September 20, 1066 Fulford Gate

Believing they had come to accept submission, the Norwegians must have looked at the horizon and wondered, how a peace party could raise that much dust.  This was no peace party. 

Edward the Confessor, King of England, went into a coma in December 1065, having expressed no clear preference for a successor. Edward died on January 5 after briefly regaining consciousness, and commending his wife and kingdom to the protection of Harold, second son of Godwin, the powerful Earl of Wessex and Gytha Thorkelsdóttir.

The Anglo-Saxon Kings didn’t normally pick their own successors, but their wishes carried import. Nobles of the Witenagemot, the early Anglo-Saxon predecessor to the modern parliament, were in Westminster to observe the Feast of the Epiphany. Convening the following day, the council elected Harold Godwinson, crowning him King Harold II on January 6.

For some, Harold’s quick ascension was a matter of administrative convenience and good fortune, that everyone just happened to be at the right place, at the right time. Others saw shades of conspiracy. A brazen usurpation of the throne. Edward’s death touched off a succession crisis which would change the course of western history.

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H/T By Amitchell125 at English Wikipedia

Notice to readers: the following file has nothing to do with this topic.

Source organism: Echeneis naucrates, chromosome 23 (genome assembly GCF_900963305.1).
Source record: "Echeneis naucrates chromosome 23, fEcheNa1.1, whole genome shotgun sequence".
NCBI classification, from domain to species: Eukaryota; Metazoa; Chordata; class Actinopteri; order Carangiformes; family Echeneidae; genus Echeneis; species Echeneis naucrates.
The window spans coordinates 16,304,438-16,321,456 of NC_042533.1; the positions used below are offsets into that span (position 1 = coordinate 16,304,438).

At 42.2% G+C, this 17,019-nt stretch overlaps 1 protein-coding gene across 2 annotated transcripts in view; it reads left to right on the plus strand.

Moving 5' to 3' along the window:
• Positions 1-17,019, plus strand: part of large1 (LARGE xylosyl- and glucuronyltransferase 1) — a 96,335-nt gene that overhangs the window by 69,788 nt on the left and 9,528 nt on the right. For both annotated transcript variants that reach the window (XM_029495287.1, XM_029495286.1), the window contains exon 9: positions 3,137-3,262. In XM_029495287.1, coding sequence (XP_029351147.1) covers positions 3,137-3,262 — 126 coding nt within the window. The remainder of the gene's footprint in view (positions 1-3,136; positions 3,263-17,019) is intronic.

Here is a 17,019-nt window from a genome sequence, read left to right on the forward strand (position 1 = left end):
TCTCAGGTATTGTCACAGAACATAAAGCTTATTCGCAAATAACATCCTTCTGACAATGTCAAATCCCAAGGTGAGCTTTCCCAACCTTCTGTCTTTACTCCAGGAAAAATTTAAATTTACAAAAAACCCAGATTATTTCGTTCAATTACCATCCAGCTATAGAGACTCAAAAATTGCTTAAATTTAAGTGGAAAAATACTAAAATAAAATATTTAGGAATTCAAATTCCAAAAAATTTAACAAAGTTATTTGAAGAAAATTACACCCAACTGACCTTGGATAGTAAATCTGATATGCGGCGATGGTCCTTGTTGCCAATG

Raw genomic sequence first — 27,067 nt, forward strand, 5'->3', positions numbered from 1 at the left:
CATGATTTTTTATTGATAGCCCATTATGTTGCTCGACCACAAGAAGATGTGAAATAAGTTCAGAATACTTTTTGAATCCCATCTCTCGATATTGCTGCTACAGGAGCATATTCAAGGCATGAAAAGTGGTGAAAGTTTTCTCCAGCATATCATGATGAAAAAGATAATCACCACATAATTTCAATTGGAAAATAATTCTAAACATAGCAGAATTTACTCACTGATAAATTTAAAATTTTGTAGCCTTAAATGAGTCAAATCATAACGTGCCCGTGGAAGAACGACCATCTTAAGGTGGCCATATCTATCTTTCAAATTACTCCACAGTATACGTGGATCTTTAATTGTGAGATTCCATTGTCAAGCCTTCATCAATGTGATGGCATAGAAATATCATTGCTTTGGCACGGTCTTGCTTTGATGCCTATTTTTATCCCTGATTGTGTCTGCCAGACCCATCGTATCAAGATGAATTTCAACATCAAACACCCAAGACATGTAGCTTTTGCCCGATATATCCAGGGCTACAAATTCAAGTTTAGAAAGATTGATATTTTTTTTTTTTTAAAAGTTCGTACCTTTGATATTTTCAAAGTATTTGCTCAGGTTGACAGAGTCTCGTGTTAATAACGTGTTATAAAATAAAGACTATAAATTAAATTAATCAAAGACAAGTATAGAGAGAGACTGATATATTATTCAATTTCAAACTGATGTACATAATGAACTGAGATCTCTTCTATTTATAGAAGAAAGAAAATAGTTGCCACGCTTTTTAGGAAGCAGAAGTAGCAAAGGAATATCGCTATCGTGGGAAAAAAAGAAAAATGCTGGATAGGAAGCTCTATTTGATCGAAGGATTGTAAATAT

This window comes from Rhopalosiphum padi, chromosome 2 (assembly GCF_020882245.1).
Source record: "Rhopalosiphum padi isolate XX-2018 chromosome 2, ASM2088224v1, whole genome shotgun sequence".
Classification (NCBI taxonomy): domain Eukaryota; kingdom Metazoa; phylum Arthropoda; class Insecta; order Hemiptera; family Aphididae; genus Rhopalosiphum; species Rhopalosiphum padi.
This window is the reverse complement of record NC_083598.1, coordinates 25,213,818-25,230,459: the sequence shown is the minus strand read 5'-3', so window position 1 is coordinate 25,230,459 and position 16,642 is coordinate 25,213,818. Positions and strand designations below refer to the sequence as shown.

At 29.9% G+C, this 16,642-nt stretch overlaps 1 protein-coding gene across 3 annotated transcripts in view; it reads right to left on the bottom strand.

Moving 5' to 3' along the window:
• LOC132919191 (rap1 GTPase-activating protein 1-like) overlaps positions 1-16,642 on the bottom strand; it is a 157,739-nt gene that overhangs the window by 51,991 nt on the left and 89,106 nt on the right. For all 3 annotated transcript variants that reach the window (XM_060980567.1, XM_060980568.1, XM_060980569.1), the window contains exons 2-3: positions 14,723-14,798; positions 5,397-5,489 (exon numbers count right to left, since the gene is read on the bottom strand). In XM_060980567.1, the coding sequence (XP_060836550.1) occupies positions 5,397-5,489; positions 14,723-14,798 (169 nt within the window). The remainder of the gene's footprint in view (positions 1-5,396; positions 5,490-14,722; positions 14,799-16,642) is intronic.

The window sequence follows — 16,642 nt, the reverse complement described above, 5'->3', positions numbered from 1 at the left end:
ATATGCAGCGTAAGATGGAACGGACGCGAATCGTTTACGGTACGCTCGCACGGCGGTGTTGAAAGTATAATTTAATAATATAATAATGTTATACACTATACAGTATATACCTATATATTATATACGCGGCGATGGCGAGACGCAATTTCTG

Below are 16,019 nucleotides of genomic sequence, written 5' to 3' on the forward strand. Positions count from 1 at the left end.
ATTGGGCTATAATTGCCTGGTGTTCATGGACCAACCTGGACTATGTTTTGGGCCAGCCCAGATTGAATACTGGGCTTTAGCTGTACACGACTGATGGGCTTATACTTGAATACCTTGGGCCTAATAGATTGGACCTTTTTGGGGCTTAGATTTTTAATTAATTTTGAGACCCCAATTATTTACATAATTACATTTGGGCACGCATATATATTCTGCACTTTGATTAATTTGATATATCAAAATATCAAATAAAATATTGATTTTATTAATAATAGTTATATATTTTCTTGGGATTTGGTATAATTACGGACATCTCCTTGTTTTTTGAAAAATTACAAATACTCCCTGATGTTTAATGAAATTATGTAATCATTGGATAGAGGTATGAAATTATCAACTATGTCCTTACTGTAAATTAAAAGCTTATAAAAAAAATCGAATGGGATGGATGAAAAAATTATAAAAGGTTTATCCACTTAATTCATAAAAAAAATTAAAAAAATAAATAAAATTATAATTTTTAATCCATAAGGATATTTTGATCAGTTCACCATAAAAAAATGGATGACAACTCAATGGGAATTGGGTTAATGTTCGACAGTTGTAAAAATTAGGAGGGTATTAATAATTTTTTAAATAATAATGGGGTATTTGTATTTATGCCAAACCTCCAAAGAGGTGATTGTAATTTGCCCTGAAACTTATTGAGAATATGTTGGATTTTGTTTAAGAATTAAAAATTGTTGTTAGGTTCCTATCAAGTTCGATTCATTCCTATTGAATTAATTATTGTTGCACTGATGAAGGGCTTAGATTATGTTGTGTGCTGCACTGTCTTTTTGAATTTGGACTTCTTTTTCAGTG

Harold’s younger brother Tostig, third son of Godwin, was himself a powerful Earl of Northumbria, and thoroughly detested by his fellow northern Earls. Tostig was deposed and outlawed by King Edward in October 1065, with support from much of the local ruling class as well as that of his own brother, Harold.

King Edward’s death a short two months later, left the exile believing he had his own claim to the throne. Tostig’s ambition and animosity for his brother, would prove fatal to them both.

After a series of inconclusive springtime raids, Tostig went to a Norman Duke called William “The Bastard”, looking for military support. William had his own claim to the English throne, and had already declared his intention to take it. The Norman Duke had little use for King Harold’s younger brother, so Tostig sought the assistance of King Harald of Norway, also known as Harald Hardrada (“harðráði” in the Old Norse), the name translating as”hard ruler”.